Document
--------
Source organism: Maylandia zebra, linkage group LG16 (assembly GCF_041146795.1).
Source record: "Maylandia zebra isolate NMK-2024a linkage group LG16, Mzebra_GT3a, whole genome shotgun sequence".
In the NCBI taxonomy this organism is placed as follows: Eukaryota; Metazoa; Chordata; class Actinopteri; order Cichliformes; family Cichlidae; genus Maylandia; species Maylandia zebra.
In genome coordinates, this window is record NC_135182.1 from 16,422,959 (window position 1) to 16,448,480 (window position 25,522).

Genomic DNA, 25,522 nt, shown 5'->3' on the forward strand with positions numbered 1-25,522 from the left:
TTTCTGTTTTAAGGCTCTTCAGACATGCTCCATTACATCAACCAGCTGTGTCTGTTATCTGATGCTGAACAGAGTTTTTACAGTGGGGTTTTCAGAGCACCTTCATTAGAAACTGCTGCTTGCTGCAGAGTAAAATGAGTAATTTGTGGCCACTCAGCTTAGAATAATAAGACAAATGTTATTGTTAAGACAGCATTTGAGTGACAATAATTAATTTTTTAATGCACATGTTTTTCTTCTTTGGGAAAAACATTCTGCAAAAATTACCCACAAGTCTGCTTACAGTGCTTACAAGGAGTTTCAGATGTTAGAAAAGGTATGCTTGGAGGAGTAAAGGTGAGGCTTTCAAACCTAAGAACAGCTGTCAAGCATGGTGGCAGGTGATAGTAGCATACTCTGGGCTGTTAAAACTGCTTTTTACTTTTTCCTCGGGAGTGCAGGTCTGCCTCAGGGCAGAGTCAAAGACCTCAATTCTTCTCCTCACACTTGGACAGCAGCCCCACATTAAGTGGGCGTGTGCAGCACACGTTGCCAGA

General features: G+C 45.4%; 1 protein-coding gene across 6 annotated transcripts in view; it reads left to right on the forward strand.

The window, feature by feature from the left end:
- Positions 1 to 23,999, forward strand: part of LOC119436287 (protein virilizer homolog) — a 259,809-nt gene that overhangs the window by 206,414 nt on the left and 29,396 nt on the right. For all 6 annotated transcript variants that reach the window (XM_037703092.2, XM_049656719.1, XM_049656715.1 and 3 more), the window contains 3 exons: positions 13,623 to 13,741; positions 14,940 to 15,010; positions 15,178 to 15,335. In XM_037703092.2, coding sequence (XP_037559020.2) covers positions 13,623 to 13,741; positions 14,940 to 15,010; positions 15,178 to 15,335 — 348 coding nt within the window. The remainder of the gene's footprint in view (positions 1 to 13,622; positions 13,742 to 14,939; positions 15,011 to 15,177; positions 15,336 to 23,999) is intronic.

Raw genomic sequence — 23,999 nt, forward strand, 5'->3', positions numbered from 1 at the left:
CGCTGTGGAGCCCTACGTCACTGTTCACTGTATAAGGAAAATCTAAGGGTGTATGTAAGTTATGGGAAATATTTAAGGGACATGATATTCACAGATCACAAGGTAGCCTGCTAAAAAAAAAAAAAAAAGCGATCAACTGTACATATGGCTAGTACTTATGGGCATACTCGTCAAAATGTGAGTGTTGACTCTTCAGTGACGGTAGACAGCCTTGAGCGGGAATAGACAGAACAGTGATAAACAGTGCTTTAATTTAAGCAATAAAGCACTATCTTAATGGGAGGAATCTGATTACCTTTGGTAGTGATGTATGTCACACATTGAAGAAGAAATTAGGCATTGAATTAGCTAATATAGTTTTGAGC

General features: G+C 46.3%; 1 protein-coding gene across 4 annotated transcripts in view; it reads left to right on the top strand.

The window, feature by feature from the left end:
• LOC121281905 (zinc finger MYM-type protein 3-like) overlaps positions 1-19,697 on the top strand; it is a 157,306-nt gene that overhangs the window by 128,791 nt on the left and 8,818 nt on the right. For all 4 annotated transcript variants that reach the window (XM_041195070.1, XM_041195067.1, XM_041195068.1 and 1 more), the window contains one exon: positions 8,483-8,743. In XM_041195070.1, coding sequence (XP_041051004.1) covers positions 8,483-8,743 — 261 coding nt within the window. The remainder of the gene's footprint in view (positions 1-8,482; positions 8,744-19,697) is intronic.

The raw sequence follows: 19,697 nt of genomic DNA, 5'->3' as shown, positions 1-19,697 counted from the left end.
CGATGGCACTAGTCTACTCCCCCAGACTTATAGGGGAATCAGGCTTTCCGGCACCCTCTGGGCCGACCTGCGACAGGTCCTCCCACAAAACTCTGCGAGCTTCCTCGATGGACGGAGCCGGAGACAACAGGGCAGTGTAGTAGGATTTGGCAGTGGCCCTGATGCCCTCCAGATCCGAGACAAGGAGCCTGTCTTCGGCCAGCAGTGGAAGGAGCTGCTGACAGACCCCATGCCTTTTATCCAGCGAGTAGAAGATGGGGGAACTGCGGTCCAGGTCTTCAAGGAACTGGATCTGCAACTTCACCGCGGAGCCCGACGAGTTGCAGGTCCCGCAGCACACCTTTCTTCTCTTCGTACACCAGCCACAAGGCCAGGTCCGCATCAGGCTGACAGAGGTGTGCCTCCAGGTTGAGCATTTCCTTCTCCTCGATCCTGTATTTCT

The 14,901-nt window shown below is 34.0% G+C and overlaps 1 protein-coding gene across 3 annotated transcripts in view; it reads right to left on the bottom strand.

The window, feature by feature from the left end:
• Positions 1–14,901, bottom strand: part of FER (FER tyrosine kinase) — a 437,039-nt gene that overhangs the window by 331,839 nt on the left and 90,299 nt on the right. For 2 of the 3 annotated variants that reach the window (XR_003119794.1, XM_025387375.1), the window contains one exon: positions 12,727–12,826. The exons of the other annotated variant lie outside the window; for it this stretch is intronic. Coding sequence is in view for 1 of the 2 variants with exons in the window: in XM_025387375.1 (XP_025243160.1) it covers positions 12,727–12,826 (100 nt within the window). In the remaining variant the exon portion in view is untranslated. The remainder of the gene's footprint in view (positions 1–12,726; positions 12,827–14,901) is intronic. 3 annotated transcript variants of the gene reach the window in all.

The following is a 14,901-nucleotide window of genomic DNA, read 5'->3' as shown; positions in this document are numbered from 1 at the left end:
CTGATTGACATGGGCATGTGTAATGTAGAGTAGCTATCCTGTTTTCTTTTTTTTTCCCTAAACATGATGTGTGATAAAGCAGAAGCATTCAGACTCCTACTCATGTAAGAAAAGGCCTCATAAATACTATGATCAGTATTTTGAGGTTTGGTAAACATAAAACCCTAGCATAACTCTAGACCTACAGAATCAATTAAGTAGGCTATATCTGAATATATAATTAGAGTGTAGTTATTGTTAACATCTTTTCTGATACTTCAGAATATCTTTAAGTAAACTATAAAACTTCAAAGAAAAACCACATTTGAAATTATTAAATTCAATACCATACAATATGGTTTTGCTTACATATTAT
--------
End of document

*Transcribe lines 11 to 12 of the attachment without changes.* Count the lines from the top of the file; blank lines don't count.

CGCTGTGGAGCCCTACGTCACTGTTCACTGTATAAGGAAAATCTAAGGGTGTATGTAAGTTATGGGAAATATTTAAGGGACATGATATTCACAGATCACAAGGTAGCCTGCTAAAAAAAAAAAAAAAAGCGATCAACTGTACATATGGCTAGTACTTATGGGCATACTCGTCAAAATGTGAGTGTTGACTCTTCAGTGACGGTAGACAGCCTTGAGCGGGAATAGACAGAACAGTGATAAACAGTGCTTTAATTTAAGCAATAAAGCACTATCTTAATGGGAGGAATCTGATTACCTTTGGTAGTGATGTATGTCACACATTGAAGAAGAAATTAGGCATTGAATTAGCTAATATAGTTTTGAGC

General features: G+C 46.3%; 1 protein-coding gene across 4 annotated transcripts in view; it reads left to right on the top strand.